The proposed Measure E is a utility users tax (UUT). If approved by the voters, a tax on electricity, gas, water, sewer, and cable charges of a person or business in Oakley would be initiated next year at a rate of 3.5%. The tax rate would not increase over time and would sunset, if other funding mechanisms are eventually approved. It is estimated the UUT in Oakley would generate two million dollars in annual revenues. Low-income households would be exempt from this tax, as would schools.
Also, the proposed measure also would call for the Fire District to reimburse residents of the Summer Lakes development, who are already paying a fire assessment (This would avoid these 625 homes from essentially paying twice for Fire District services).
The proposed Measure G is an advisory measure on UUT spending. The funds could be used to finance the costs to open, staff and equip a new fire station.
The UUT measure calls for an Independent Taxpayer Review Board to monitor how the new revenues are spent.
UUTs are common in California. About half of all California residents and businesses pay a UUT for municipal services, including fire and emergency medical response services. More than 150 cities levy this tax. The utility services to which these taxes are applied vary from town to town. Some cities also tax garbage, cell phones, and other telecommunications, but the City Council opted not to include these in the Oakley UUT. UUT rates in other cities go as high as 11 percent. The average rate statewide is about 5.5 percent. Measure E would only be 3.5 percent.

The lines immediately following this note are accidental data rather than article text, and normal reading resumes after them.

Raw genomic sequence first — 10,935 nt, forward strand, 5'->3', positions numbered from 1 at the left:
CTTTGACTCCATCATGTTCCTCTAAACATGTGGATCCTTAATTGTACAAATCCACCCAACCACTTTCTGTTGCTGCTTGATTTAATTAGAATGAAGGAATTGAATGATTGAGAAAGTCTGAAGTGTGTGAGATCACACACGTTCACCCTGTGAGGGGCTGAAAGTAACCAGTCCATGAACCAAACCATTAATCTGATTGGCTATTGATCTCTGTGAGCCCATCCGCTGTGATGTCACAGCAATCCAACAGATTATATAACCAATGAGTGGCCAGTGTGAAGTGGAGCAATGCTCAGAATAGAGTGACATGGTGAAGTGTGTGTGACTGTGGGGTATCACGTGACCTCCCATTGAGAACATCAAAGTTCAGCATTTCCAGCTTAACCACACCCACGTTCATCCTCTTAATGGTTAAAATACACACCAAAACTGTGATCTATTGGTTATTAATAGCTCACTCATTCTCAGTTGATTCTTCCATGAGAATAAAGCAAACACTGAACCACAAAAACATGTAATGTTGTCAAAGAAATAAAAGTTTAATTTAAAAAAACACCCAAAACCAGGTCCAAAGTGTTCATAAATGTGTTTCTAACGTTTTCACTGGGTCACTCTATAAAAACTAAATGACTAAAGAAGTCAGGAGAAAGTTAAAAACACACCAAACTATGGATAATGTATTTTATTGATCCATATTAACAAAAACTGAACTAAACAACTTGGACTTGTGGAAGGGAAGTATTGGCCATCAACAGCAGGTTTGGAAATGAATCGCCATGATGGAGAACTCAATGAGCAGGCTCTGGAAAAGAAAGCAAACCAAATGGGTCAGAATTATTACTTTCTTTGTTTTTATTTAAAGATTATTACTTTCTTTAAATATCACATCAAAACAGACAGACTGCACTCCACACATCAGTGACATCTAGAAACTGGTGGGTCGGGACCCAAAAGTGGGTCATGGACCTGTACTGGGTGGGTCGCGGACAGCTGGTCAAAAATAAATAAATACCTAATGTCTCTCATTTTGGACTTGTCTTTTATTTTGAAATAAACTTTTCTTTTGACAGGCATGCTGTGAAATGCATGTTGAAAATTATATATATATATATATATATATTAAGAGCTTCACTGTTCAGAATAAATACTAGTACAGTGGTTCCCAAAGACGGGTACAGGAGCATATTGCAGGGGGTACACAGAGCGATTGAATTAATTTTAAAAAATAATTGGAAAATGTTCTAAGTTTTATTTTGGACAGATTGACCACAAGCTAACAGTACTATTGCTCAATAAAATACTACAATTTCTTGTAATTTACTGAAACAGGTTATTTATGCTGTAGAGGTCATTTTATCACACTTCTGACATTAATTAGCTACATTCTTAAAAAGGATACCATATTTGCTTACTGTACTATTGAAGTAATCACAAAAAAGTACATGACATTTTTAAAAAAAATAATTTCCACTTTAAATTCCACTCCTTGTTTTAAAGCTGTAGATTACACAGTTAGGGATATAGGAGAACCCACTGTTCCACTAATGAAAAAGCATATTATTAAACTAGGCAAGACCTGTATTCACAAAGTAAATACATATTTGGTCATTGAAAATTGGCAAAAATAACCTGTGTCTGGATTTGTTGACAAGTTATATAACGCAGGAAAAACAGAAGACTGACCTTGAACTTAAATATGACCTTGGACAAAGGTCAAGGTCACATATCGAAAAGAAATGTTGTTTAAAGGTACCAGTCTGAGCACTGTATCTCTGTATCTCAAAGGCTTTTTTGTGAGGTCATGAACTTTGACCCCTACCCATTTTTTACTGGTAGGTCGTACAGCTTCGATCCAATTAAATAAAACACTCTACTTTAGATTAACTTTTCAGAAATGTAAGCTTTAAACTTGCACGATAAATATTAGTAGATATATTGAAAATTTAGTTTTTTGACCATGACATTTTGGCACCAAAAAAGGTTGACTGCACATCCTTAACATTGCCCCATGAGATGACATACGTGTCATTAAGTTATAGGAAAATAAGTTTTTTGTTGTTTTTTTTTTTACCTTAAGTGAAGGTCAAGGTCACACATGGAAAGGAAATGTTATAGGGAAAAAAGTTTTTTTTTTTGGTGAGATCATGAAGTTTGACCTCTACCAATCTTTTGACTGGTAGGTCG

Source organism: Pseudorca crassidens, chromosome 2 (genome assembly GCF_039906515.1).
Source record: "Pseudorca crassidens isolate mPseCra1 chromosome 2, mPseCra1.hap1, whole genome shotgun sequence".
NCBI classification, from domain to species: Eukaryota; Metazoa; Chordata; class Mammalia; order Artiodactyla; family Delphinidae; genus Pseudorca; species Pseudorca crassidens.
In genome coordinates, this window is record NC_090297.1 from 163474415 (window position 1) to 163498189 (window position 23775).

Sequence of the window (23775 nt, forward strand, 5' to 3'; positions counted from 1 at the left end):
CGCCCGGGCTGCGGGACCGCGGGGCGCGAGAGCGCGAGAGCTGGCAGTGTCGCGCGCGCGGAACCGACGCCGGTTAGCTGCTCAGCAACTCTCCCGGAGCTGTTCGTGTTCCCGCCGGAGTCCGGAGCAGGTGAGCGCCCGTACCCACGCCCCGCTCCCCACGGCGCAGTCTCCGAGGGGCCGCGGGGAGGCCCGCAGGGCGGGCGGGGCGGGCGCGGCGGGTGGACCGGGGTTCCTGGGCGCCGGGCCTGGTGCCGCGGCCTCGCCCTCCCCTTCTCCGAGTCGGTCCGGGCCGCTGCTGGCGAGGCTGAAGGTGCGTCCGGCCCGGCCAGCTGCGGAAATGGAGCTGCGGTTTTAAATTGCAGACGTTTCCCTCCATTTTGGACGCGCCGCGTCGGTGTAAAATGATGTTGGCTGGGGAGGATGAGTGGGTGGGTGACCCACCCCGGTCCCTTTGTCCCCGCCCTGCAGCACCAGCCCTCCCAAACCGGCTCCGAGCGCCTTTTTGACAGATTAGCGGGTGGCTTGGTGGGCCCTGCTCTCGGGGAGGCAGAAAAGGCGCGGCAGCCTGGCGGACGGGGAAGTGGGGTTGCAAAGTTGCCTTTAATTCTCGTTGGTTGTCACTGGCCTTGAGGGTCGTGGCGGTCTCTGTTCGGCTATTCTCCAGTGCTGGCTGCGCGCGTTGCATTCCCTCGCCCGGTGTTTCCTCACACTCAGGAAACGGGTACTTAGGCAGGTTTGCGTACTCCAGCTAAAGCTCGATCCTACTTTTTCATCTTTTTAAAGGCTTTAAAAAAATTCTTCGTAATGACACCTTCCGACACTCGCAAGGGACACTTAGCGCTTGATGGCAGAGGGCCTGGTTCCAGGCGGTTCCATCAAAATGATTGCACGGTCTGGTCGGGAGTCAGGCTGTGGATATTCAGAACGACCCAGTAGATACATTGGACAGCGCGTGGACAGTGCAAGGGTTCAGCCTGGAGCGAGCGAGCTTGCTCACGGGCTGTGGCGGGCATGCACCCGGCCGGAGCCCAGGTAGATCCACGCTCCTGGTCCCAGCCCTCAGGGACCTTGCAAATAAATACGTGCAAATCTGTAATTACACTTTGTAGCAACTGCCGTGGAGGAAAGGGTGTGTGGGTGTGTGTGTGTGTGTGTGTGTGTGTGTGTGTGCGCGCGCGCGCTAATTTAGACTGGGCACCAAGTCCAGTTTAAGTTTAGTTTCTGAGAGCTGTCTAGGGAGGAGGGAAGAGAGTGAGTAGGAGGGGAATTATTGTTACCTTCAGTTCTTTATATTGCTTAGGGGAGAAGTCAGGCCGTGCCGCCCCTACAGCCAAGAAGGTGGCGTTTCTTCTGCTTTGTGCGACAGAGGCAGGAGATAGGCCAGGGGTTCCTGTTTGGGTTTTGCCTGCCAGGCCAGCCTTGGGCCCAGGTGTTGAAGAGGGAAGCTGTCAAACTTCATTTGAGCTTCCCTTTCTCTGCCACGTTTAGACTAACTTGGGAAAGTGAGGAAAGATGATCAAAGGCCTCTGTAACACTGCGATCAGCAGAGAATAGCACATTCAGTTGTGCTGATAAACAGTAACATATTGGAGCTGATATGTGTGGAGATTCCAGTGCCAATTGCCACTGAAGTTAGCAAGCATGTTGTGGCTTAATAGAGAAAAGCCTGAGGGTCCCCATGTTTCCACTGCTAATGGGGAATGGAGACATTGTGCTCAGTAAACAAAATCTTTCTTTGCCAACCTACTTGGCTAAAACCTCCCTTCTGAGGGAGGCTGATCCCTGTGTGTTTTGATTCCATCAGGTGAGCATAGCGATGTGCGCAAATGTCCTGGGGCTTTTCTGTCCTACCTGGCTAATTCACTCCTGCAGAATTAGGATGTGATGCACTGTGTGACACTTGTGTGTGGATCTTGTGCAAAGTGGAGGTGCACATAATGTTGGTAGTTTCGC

The City Council can reduce or repeal the UUT, but cannot increase the tax rate beyond the 3.5 percent or ever apply it to cell phones or any other utility without voter approval.
City Provides Additional Information About Measures E & G
You are likely aware, East Contra Costa Fire Protection District is responsible for providing fire suppression, fire protection, fire prevention, emergency response, and emergency services among other services related to the protection of life and property. The district covers 249 square miles, including the cities of Brentwood and Oakley, and the unincorporated areas of far East County.
The District’s ability to fulfill its mission is challenged due to insufficient funding. While the financial troubles are not new, they’ve continued to worsen. In 2010, the district had to close five fire stations. Presently there are only three stations, with nine firefighters at a time to serve the entire service area. A recent master plan study indicated a minimum of nine stations are needed just for a basic level of service.
ECCFPD’s funding challenges don’t stem from mismanagement. Years ago, any and all waste was cut from the budget. Take a look at our budget and you’ll see. There’s nothing left to cut.
There are only three fire stations for 249 square miles and a population of over 113,000 residents. The administrative overhead is at a minimum consisting of the Fire Chief and one administrative assistant. The District’s firefighters’ pay is the lowest in the area and pensions for the new staff are capped by State law. The firefighters are stretched beyond any reasonable limit, yet continue to serve diligently and with great distinction.
Almost all (97%) revenues for the district’s operations come from property taxes. Forty plus years ago, when agencies determined the share each would receive of the 1% residents pay in property taxes, there wasn’t as a great a need for fire services in East County. Then, the community was mostly undeveloped. On average, the East Contra Costa Fire District only receives about 8 % of the 1% — in some areas of the District, it is 4%. By some comparison, ConFire receives 14%, San Ramon Valley Fire 15%, and Orinda-Moraga Fire 21%.